Tuesday, August 03, 2010

Immigration Policy and Politics: The Good, the Bad and the Ugly

By Stephen Erickson

In April the state of Arizona enacted a now famous statute that would make it a crime for immigrants not to carry immigration documents. The proposed new law would have given the police the authority to check for such papers if an officer stopped someone for any reason, such as a traffic violation or even just suspicious behavior. Opponents have argued that it is an invitation to harassment of Latinos and ethnic profiling , which it probably is. The Obama Administration took extraordinary steps of challenging the Arizona law in court, and recently won a partial victory, undoing the law’s most controversial provisions .

In arguing its case, the Justice Department charged that the Arizona usurped federal authority to control immigration. There is no little irony here, since - with 12 million or so illegals living in the United States - the federal government is clearly not controlling immigration. Arizonans and other citizens of border states are increasingly the victims of violent drug gangs and immigrant smuggling cartels. Border state police and social services are strained to the breaking point. Does the federal government really have the right not to control our borders and keep the states from doing so?

Since Washington is not doing its job to secure the borders, shouldn’t it be the states that are suing the federal government, and not the reverse?

The Administration’s lawsuit seems as much about politics as it is about policy. The US Senate this spring suddenly shifted its priorities away from a climate and energy bill to immigration when Democrats decided that they might mobilize Latinos in fall elections against the Republicans. The New York Times reported that White House officials said the President was not involved in the Justice Department’s decision to sue Arizona. Uh huh. The White House must think voters are pretty dumb. They obviously want the Latino vote but don’t want native whites in border states to be too angry with the President. If only this were about good policy rather than good politics.

The ugliest stuff on immigration, however, comes from the xenophobic Right, who are quick to place blame for immigration-related problems on poor and desperate Mexicans rather than on the native-born US businesses that hire them for low wages. Most illegals – hard working and decent – would arguably make better citizens than their heartless accusers. On various conservative websites it is not uncommon to see postings suggesting that illegal immigrants should be shot at the border. An overabundance of the Spanish language and Latino culture seems enough to set many people off into nativist conniptions. They’ve forgotten – if they ever knew – thatmmigration has historically strengthened the United States. Current waves of Mexicans and other Spanish-speaking peoples, if properly regulated, are no different.

In some ways the immigration policies of the Obama Administration are an improvement over thos of its predecessor. Employers are being targeted and heavily fined. As this report shows, instead of armed INS raids, single white-collar officials are combing payroll lists for illegals and efficiently terminating their jobs by the hundreds.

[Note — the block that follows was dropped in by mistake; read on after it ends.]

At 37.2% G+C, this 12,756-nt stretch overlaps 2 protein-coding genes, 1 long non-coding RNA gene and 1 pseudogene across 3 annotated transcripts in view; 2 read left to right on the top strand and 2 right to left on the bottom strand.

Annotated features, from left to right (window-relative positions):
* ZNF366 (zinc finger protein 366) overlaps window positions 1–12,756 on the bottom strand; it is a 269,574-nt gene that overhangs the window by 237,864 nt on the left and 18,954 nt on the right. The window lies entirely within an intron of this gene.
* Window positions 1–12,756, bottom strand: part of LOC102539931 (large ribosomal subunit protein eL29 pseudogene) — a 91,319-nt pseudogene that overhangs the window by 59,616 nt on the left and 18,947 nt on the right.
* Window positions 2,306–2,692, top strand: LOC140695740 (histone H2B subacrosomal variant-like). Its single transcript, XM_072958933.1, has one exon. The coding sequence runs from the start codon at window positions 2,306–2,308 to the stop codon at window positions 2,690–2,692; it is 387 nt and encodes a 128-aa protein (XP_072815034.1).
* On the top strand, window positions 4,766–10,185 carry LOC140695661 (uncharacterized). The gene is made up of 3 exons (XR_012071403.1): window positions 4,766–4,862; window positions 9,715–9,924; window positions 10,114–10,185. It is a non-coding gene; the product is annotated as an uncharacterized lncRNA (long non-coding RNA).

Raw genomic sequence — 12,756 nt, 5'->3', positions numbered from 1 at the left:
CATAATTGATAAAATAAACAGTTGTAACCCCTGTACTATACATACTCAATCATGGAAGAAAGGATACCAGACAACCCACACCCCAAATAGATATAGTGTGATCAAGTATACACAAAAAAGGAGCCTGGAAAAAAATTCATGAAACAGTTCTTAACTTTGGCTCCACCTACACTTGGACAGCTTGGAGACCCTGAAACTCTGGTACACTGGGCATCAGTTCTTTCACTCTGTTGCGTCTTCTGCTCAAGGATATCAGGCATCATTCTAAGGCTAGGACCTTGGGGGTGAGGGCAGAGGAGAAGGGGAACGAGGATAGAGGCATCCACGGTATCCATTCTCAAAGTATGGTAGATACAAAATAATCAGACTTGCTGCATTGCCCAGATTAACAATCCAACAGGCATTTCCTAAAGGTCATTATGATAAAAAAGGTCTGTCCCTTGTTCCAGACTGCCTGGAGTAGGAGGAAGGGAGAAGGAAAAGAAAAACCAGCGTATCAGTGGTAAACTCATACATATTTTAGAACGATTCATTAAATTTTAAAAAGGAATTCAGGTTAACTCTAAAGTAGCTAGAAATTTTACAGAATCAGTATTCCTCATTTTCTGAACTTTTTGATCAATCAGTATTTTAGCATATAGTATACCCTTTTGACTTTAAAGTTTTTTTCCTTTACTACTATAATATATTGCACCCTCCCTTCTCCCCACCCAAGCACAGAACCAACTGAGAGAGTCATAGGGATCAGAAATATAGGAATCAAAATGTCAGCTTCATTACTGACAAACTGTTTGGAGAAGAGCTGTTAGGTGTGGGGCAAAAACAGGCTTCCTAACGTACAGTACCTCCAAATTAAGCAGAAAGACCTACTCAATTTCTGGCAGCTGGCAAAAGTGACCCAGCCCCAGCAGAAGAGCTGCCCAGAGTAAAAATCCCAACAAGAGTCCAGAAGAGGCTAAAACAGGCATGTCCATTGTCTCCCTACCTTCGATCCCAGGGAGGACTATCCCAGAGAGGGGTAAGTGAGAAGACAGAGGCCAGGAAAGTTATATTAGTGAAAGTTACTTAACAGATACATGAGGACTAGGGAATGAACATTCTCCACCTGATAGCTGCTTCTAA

But the effectiveness of this approach is devastating whole agricultural communities in which businesses cannot find legal laborers willing to do the hard manual work of picking fruits and vegetables, and immigrants, some of whom have been in the US for many years, can no longer support themselves.

The tragic foolishness of the immigration debate today is that everyone but the extremists and political opportunists appreciates what needs to be done. In a single piece of legislation, effect the following actions in sequence: 1) secure the border with every bit of hardware, fencing and manpower a nativist could want so there is no doubt that the border is indeed tightly defended; 2) provide amnesty and a path to citizenship for all of the otherwise-law-abiding illegal immigrants already in the United States, facing the fact that our loose borders and eager employers have as much as invited them to come; and 3) expand our guest-worker programs so that we have sufficient foreign labor to do the work US citizens will not do, thereby ignoring the complaints of US Labor Unions. The answers to our immigration problems are not rocket science. Far more complex are the issues that plague the American political system, which cannot even resolve matters like immigration with obvious and widely understood solutions.

ABOUT THE AUTHOR: Stephen Erickson is the Executive Director and Founder of CenterMovement.org. He has a background in American History including completion of course requirements for a Doctorate at the College of William and Mary in 1993. Erickson went on to participate in the Term Limits movement. He is the author “James Madison’s Case for Term Limits” (Policy Review, 1990) and “The Entrenching of Incumbency: Re-elections in the US House of Representatives, 1790-1994,” (Cato Journal, Winter 1995). Erickson has worked as a teacher, in small business, and real estate. He enjoys local theater, where he has been an actor and a playwright. Stephen Erickson is married, the proud father of two boys, and cherishes life in his native New England.

Read here about Stephen Erickson’s political journey and his decision to found CenterMovement.org.

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